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Articles by William Lane Craig



  • The Good Book Blog

    William Lane Craig — 

    Dear Dr. Craig, Thank you for your ministry. The content on your website and mobile app is an incredible resource. I absolutely love it and can't seem to get enough! I have a question, Dr. Craig. An atheist with whom I'm in dialog with claims that you reject General Relativity (GR). I hadn't ever heard this so I asked what caused him to believe this, he says that because you interpret special relativity in neo-Lorentzian fashion that this interpretation does not allow a pathway to GR and thus no theory of gravitation. Additionally, he says that it is impossible to have a derivation of GR without using the principles of Einsteinian SR. From reading some of your work, it is clear that you prefer the Lorentzian approach to SR due to your commitment to the A-Theory of time. What I'm not able to figure out is whether the assertion is true that GR needs to be rejected as a result. Would you mind clarifying this? ...

  • The Good Book Blog

    William Lane Craig — 

    Hello Dr. Craig, I was recently reading your "Love and Justice in The Trinity" question response. Specifically you state: "My argument is that it's not enough to think of love as a mere dispositional property, the disposition to love if some other person were to exist. Being loving is not merely the disposition to give oneself away to another if that other existed. Being loving involves actually giving oneself away to another. So this disposition cannot lie merely latent in God and never be actualized." So thinking about mercy, if being loving requires one to have an object which is being loved, then could it be argued that if God is merciful he would require an object to which such mercy is shown? What would be your response to such an objection Dr. Craig? ...

  • The Good Book Blog

    William Lane Craig — 

    Dear Dr. Craig I've recently had my worldview shattered and pretty much torn apart by the natural arguments for the existence of God, the Kalam Cosmological argument, the Teleological argument, the Ontological argument, and a few others which you present in outstanding accuracy and clarity. Being 17 years old, as any other teenager I thought I had everything figured out, I had responses ready for every argument that could've threatened my atheist belief ...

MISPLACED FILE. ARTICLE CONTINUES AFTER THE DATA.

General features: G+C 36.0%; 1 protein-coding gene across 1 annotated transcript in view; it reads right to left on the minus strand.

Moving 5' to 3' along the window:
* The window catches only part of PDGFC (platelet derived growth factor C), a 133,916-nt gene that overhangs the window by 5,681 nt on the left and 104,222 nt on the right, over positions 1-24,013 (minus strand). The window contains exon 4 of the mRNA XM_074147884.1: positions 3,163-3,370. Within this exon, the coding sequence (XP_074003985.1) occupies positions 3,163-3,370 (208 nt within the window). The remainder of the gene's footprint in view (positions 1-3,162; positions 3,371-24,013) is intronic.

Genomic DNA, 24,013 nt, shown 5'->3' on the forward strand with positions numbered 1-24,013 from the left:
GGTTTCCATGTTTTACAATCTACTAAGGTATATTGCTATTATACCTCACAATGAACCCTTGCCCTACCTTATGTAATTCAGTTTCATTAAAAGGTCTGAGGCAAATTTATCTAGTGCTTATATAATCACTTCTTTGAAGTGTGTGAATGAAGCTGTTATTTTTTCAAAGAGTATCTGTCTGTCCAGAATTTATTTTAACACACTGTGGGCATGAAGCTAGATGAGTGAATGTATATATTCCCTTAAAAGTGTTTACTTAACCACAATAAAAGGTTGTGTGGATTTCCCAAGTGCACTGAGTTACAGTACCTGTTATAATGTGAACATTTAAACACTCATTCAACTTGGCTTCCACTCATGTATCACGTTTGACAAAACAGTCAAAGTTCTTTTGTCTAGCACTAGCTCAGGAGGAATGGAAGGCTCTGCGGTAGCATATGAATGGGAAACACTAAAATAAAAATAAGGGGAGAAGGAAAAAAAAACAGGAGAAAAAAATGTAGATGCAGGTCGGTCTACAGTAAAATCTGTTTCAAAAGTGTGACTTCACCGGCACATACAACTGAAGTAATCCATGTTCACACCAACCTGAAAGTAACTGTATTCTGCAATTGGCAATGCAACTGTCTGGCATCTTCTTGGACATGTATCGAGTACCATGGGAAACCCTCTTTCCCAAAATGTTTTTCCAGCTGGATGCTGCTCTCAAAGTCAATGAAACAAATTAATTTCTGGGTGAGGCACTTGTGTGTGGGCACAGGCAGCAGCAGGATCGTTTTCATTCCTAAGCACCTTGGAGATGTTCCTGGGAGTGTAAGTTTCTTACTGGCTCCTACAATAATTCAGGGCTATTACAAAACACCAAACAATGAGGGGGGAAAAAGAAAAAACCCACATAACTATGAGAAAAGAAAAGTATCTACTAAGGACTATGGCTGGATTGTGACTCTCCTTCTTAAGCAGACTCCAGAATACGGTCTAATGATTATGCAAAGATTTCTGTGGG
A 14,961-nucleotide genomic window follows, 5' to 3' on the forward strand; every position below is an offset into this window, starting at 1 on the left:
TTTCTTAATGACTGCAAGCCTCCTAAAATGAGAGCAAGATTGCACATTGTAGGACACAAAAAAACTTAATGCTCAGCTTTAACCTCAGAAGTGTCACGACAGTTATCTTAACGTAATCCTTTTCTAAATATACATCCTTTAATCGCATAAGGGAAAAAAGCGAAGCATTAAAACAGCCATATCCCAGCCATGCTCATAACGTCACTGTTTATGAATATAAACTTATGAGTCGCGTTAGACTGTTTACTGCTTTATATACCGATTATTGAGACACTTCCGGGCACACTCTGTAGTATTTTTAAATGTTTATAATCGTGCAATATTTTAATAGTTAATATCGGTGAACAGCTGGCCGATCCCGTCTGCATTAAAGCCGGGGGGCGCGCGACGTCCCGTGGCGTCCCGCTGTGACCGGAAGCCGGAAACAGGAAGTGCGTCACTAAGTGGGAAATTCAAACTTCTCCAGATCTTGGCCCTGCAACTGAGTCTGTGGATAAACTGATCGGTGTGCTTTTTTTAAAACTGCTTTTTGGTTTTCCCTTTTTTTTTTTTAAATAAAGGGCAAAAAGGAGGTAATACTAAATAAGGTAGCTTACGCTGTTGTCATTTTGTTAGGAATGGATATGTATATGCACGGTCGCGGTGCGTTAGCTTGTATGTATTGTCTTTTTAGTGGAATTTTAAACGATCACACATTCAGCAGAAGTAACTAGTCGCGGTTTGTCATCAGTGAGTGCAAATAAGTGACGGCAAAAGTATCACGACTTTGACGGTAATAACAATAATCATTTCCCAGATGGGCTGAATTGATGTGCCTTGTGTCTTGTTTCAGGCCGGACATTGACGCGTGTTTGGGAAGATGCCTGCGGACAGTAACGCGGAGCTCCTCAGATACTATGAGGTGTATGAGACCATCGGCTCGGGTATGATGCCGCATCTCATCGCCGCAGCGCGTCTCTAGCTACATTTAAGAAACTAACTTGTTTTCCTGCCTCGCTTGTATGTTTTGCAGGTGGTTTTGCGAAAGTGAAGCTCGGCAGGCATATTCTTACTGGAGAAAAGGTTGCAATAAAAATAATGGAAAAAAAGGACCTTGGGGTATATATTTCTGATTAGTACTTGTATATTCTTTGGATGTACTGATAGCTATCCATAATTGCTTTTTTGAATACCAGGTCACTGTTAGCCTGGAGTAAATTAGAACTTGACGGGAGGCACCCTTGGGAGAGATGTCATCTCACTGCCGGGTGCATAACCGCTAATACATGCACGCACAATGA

• The Good Book Blog

    William Lane Craig — 

    ... In reading to try and find some answers, it happened that most of the resources on Penal Substitution are written from a reformed perspective, and my question is over your views on the extent of the atonement ...

  • The Good Book Blog

    William Lane Craig — 

    As I am transcribing your latest Defenders lectures on the problem of evil, I was hoping someone would ask the question, but I don't think it has been asked. So, maybe you can attend to it next week? Instead of arguing that "even though some evils look gratuitous, they really aren't" (i.e. we can't discern what greater-good will come out of any evil - this greater-good could occur centuries later in another country), why not come up with an argument that says, yes, gratuitous evil does exist (since it seems more obvious than not that it does exist), but that that somehow doesn't refute God's existence? Specifically, have you read Kirk MacGregor's response to the problem of evil and what are your thoughts? ...

  • The Good Book Blog

    William Lane Craig — 

    Dr Craig First and foremost, I would like to thank you for the significant impact that your ministry has had in the life of my family. My wife and I have been encouraged to share our faith with confidence knowing that we can provide a rational response to many of the objections that Christians face. I have been a Christian for a majority of my life. However, my new found interest in apologetics has highlighted my considerable lack of knowledge with respect to the basics of the faith that I attempt to defend. As a result, I have started to study theology. The question I have for you arises from my recent study on the atonement. Howard Marshall's Aspects of the Atonement (2007), was very helpful, and provided a solid defence of penal substitution. However, I have since developed doubts regarding this atonement metaphor ...

  • The Good Book Blog

    William Lane Craig — 

    I would like to ask a clarifying question, and also ask you to consider some implications of your view on the Trinity. For reference sake, here is the view to which I'm referring: "Suppose, then, that God is a soul which is endowed with three complete sets of rational cognitive faculties, each sufficient for personhood. Then God, though one soul, would not be one person but three, for God would have three centers of self-consciousness, intentionality, and volition, as Social Trinitarians maintain. God would clearly not be three discrete souls because the cognitive faculties in question are all faculties belonging to just one soul, one immaterial substance. God would therefore be one being which supports three persons, just as our individual beings each support one person." ...

  • The Good Book Blog

    William Lane Craig — 

    Beloved Dr. Craig, Atheists argue that you commit a Fallacy of Equivocation when you talk about Something and Nothing. When you say "if the universe could come into being from nothing, then why is it that only universes can pop into being out of nothing? Why not bicycles and Beethoven and root beer? What makes nothingness so discriminatory? If universes could pop into being out of nothing, then anything and everything should pop into being out of nothing. Since it doesn't, that suggests that things that come into being have causes." Here, when you talk about the origins of the universe you are referring to absolutely nothing (no space, no time, no vacuum, no voids). But when you ask "Why not bicycles and Beethoven and root beer?" you are referring to the space-time in which we live. This is a fallacy of equivocation! ...

  • The Good Book Blog